Ash McIntyre is a PhD candidate in the School of English, NUPSA’s 2018-19 President and 2016-17 Research Representative.
NUPSA has been a part of my entire postgraduate experience, and I can honestly say that it changed my life, and made me a completely different person.
I first heard about them when I went to a faculty information session and the then-president spoke about NUPSA, and mentioned that there were three positions available. I didn’t know anyone doing their postgraduate degree, nor was I a very social person. In fact, I was always incredibly shy, and because of this, people often thought I was rude or arrogant. I admit that I also did not like the fact that part of my SSAF money was going towards an association like NUPSA – what did they do for me? I didn’t go to their events, or need their help with anything. How did they affect me anyway?
Ultimately, I decided to ask about the Research Representative position to force myself to talk to people. I knew that if I was going to get involved in anything on campus, I would have to put myself in a position where I had to do it, or my anxiety would get the better of me. Well.
I spent almost two years as the Research Representative, and then another two years as the NUPSA President. I don’t want to go on about all of the things I got to do in those roles – you can see all of that in my past newsletters – but I do want to say that you might be surprised at how much NUPSA’s activities have impacted your student experience, even if you’ve never attended any of their events or workshops.
NUPSA, as long as I have known them, have been a constant voice in behind-the-scenes workings across the University and beyond. It is easy for postgraduate voices to get lost. Our cohort rarely feel they have the time to join panels or advocacy groups. Sometimes we fear the consequences of speaking up about issues we face. Other times, we feel like speaking up won’t make a difference, or that our issues are supposed to be part of the experience of being a postgraduate.
We are also a small cohort compared to the undergraduates, so our unique issues are often overlooked. But to the best of their ability, NUPSA always ensured that there was a postgraduate voice in the room and worked damn hard to make sure that voice was heard. The NUPSA staff, and many of the student volunteers that have made up the NUPSA Executive over the years, will have had an impact on some aspect of your experience, in ways you may never know.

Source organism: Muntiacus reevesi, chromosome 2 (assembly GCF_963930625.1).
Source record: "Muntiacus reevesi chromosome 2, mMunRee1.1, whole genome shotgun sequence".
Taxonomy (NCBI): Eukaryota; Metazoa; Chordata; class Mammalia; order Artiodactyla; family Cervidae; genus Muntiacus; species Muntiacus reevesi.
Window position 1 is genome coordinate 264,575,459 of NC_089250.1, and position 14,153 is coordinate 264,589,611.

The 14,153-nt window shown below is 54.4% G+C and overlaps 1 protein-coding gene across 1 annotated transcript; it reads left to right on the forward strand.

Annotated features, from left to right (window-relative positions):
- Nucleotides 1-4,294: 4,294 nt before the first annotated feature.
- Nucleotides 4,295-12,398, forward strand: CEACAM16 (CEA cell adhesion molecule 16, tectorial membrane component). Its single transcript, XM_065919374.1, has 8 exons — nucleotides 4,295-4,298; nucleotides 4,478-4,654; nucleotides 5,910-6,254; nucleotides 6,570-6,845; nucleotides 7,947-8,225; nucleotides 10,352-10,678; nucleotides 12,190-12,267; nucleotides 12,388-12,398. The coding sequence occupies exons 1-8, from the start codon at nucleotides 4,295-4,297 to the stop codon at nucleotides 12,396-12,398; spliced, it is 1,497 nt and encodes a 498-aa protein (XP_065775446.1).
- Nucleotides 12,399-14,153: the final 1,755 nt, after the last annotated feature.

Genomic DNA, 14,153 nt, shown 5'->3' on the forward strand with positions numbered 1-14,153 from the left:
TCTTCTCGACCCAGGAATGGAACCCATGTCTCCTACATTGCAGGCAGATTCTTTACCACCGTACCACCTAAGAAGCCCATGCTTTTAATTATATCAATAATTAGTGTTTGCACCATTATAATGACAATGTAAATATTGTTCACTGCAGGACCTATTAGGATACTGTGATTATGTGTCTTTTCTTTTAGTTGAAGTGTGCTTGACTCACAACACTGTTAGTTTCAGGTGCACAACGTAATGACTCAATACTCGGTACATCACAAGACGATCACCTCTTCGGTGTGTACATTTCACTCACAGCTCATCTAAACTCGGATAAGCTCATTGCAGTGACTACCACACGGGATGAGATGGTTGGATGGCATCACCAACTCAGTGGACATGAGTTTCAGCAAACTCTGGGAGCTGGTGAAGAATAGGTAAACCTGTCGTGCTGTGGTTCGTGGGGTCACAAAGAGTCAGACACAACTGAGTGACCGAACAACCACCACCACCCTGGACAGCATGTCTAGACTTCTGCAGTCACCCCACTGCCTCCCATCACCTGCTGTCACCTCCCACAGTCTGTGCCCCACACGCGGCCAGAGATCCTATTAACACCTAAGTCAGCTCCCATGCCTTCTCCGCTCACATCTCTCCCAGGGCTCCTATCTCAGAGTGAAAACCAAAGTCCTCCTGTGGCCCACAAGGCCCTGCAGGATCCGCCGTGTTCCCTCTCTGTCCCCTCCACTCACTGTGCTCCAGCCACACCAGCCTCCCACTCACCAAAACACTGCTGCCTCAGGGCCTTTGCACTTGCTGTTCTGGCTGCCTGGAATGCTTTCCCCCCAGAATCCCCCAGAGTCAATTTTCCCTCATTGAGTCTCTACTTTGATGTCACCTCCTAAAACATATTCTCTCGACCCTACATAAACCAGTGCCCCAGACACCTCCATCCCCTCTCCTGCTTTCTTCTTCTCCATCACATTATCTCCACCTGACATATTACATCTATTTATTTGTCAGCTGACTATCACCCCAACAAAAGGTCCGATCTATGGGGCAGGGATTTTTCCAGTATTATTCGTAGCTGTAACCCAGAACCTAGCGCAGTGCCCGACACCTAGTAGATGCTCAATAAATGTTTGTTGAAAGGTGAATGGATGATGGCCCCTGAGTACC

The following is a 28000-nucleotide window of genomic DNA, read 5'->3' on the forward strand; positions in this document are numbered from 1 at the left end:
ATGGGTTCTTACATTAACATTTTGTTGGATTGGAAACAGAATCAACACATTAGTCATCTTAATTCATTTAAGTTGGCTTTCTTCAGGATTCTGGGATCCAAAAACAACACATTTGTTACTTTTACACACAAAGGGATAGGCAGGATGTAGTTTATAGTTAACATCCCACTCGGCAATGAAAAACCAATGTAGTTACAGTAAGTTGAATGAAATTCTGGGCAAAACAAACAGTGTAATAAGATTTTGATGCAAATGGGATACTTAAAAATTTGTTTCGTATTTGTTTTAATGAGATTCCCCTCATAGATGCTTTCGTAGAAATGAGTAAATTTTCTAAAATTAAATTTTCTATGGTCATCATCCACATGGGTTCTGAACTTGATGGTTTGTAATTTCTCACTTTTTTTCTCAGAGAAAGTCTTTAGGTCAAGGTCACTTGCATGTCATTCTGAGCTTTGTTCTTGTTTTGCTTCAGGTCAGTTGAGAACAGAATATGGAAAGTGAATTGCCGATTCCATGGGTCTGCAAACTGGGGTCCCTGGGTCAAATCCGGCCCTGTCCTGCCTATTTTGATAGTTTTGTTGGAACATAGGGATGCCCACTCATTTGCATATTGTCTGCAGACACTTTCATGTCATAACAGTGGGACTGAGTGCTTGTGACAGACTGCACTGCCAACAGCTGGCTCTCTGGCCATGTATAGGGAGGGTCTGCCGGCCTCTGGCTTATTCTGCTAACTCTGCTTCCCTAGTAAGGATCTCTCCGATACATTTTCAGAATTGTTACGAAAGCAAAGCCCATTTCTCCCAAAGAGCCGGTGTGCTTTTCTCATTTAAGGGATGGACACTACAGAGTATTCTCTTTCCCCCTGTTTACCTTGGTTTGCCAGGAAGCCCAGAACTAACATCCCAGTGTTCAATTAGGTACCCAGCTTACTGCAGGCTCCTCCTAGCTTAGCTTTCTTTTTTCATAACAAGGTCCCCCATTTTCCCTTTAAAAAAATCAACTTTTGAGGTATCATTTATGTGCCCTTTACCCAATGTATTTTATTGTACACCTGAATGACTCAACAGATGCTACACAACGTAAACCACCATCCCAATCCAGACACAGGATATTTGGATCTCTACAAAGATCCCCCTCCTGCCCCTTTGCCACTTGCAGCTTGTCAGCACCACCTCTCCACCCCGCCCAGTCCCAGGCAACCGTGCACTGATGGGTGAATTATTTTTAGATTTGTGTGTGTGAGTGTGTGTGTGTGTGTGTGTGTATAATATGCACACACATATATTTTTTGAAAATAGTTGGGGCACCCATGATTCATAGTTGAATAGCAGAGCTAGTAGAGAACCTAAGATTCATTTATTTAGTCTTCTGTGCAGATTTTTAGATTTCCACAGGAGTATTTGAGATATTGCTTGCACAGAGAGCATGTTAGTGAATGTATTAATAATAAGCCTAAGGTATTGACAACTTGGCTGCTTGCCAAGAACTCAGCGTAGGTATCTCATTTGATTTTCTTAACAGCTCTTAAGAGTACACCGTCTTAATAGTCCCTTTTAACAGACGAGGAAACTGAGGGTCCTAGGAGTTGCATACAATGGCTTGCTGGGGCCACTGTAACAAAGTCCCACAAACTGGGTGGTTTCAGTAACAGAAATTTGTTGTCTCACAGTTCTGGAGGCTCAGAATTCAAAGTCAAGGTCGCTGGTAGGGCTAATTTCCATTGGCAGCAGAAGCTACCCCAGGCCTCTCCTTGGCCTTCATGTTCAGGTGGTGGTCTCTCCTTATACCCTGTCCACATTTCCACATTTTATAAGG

Even though the new student structure (if all goes to plan) will provide much more thorough, diverse and effective representation for all students, it is with a heavy heart that
I watch NUPSA close its doors. My experience with NUPSA was extremely powerful, and the passion shown by the staff and members of the Executive was truly inspiring. There were times I cried under my desk in frustration, because we were unable to help a student in a difficult situation. There were times I cried laughing with students at events, or at office banter. There was a time I cried because a camel bit me and I was shocked. I sound like a mad crying person here, but I’m not, and that is my point, I suppose. Being on the Executive is a volunteer position, and a lot of work. But it is also personal. NUPSA represents over twenty years’ worth of postgraduate student journeys. So many of the triumphs, wins, pitfalls and challenges students face have moved through that office, either directly or indirectly, and changed those who work inside it.
I met some of my very best friends at NUPSA. I found my voice at NUPSA. And I am chock full of funny, sad, inspiring and wholesome stories from my time with NUPSA, and all of the students it helped me meet! So, I’d like to take this opportunity to recognise everyone I encountered on my NUPSA journey: all the students I met, the staff, support people, and of course the present – and final – Executive. To all of you, thank you.